SUNRISE addressed mobility challenges at the neighbourhood level in six cities. It entailed activities along the entire innovation chain: Identification of mobility problems, development of innovative ideas, concrete implementation, systematic evaluation, extraction of lessons learned and their dissemination in the form of a “Neighbourhood Mobility Pathfinder.” Local residents, businesses and other stakeholders were involved in all phases to live up to SUNRISE’s “co-creation” spirit. Particular focus is given to involve typically under-represented groups such as migrants, women, older and younger people. SUNRISE layed the foundation for a Sustainable Neighbourhood Mobility Planning concept to complement the existing Sustainable Urban Mobility Plans (SUMP).
SUNRISE stands for “Sustainable Urban Neighbourhoods - Research and Implementation Support in Europe”. This Horizon 2020 project is indeed all about very concrete activities on the neighbourhood level and includes tangible implementation actions in the following six neighbourhoods:
All SUNRISE activities include systematic input of all affected citizens, not only during the planning stage but also during the implementation phase. Therefore, the conceptual key-term of this project was the idea to “co-create” a more sustainable mobility future. This translates into the following sequence of activities and corresponding work packages – all of them with the deliberate prefix “co-“.
The overall mission of SUNRISE was to “develop, implement, assess and facilitate co-learning about new, collaborative ways to address common urban mobility challenges at the urban district level through neighbourhood mobility labs and thus to lay the foundation for a Sustainable Neighbourhood Mobility Planning concept” – compatible and complimentary to the widely established SUMP concept (Sustainable Urban Mobility Planning).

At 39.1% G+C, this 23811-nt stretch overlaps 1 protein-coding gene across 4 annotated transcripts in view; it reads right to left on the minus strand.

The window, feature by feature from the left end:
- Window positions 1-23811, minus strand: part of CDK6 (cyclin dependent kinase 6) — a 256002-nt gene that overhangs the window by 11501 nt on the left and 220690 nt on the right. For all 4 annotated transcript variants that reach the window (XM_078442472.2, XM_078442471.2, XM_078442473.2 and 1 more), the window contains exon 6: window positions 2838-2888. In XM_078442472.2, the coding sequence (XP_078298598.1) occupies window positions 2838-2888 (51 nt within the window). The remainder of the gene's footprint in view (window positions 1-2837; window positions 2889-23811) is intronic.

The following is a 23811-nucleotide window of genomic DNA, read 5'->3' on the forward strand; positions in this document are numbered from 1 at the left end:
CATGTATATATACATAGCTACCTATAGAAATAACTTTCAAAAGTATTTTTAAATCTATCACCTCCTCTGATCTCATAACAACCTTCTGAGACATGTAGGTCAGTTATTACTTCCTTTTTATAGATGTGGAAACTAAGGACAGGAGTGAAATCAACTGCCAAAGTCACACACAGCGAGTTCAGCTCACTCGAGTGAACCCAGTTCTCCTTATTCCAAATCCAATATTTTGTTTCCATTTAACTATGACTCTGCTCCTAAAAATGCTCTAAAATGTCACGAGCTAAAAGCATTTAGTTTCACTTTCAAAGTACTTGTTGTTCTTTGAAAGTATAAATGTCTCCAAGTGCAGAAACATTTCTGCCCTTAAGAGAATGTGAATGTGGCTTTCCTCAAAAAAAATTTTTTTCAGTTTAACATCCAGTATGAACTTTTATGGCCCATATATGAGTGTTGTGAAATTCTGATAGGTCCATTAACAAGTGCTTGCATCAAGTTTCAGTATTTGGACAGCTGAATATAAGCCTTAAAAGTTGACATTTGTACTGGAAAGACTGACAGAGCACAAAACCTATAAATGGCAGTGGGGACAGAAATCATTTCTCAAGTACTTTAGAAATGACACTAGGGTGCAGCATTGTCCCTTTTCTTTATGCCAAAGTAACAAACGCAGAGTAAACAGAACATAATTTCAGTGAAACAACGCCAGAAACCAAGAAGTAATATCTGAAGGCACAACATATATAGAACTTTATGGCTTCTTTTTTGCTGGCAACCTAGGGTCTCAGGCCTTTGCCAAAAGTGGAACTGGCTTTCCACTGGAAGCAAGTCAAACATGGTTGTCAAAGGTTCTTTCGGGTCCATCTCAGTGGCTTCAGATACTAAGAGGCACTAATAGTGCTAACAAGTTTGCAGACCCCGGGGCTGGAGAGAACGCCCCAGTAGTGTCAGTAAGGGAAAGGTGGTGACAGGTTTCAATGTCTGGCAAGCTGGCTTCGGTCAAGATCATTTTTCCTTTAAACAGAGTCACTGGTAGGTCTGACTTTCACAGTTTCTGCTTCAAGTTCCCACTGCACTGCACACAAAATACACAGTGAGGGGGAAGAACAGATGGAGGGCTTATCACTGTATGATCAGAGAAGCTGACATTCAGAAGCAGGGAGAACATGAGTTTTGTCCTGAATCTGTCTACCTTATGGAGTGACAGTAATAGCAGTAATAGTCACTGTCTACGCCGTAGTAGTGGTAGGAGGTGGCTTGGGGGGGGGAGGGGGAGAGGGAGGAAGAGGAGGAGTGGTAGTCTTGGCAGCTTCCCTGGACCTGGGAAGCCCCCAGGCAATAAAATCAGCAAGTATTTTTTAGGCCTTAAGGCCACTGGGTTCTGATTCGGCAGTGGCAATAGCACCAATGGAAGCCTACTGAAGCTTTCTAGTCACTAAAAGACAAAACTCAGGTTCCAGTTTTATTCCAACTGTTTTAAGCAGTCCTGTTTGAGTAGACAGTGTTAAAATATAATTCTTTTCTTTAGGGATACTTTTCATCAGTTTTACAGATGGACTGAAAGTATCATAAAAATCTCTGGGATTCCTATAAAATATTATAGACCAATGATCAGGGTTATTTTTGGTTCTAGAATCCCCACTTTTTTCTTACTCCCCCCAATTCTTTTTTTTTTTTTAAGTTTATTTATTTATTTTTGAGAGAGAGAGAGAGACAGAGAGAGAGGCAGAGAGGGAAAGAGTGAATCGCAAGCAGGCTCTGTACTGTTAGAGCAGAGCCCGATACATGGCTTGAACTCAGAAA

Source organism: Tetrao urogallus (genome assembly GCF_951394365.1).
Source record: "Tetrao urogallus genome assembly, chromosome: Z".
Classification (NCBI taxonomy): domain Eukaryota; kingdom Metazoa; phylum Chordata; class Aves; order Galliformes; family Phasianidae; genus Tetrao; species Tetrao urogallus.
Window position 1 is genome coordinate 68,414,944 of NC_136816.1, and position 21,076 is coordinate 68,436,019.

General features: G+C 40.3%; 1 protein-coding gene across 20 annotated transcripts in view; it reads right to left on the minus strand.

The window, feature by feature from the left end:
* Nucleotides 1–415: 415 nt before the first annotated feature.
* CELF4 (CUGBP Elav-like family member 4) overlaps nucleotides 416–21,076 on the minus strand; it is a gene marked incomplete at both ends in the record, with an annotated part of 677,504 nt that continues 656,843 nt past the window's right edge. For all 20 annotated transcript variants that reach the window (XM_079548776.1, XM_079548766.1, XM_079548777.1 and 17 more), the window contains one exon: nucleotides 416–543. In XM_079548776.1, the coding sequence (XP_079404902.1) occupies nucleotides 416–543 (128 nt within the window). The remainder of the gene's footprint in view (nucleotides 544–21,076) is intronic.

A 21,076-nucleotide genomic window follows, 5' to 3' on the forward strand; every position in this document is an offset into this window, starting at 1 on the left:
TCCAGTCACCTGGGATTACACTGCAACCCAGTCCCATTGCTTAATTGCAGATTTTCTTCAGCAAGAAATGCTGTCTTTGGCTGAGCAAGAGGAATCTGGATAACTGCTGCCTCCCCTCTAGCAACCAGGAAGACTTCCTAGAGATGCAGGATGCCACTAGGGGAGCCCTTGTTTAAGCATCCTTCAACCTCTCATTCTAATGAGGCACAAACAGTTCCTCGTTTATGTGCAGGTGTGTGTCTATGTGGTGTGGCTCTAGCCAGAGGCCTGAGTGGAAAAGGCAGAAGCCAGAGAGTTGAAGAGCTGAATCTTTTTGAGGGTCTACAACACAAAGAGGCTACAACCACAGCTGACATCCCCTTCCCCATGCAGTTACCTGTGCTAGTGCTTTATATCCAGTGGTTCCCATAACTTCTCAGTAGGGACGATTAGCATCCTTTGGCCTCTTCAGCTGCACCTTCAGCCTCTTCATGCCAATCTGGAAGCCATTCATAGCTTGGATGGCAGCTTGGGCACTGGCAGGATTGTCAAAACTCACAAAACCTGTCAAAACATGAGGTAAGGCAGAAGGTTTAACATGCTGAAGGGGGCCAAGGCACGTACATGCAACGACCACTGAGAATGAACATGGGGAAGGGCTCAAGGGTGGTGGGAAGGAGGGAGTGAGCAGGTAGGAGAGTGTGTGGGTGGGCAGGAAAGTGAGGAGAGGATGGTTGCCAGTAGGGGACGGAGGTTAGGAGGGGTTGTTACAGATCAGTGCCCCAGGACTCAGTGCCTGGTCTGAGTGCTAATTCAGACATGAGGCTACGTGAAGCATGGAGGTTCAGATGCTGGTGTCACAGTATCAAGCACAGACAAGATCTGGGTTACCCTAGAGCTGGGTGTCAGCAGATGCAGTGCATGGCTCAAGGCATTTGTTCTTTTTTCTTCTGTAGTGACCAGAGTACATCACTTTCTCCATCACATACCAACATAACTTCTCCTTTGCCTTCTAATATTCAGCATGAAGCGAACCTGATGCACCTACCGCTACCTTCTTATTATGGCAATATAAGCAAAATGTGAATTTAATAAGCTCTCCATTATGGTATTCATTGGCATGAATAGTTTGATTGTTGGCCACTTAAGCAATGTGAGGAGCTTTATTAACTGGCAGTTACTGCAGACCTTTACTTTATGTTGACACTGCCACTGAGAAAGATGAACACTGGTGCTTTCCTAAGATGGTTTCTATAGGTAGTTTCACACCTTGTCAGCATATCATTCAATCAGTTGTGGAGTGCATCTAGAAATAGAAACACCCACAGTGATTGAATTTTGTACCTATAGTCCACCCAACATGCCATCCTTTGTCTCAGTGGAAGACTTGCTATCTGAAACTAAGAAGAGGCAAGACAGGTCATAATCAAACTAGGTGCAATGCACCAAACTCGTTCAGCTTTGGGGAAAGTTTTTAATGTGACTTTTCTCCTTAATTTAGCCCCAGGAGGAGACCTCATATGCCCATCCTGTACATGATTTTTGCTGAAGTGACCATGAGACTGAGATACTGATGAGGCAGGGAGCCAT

In fact, all SUNRISE cities already have city-wide mobility strategies (SUMPs), yet realise that large innovative potentials are untapped at the neighbourhood level which requires the proactive involvement of local communities, stakeholders and residents for novel, creative, lasting and publicly embraced solutions to what they perceive as pressing urban mobility challenges.
All activities were accompanied by a thorough research and evaluation programme in order to be able to extract methodically rigorous lessons and to assess their transferability to other neighbourhoods across Europe and, indeed, worldwide. This component was led by Edinburgh Napier University, who has played similar key roles in various previous EU research projects.
Also all other project partners are extremely well-versed in their special fields. They played the role as support partners for all kinds of thematic issues such as city logistics, active modes, public transport, parking management, spatial planning etc. (urbanista, POLIS, Zaragoza Logistics Center, Koucky & Partners, Technical University Vienna).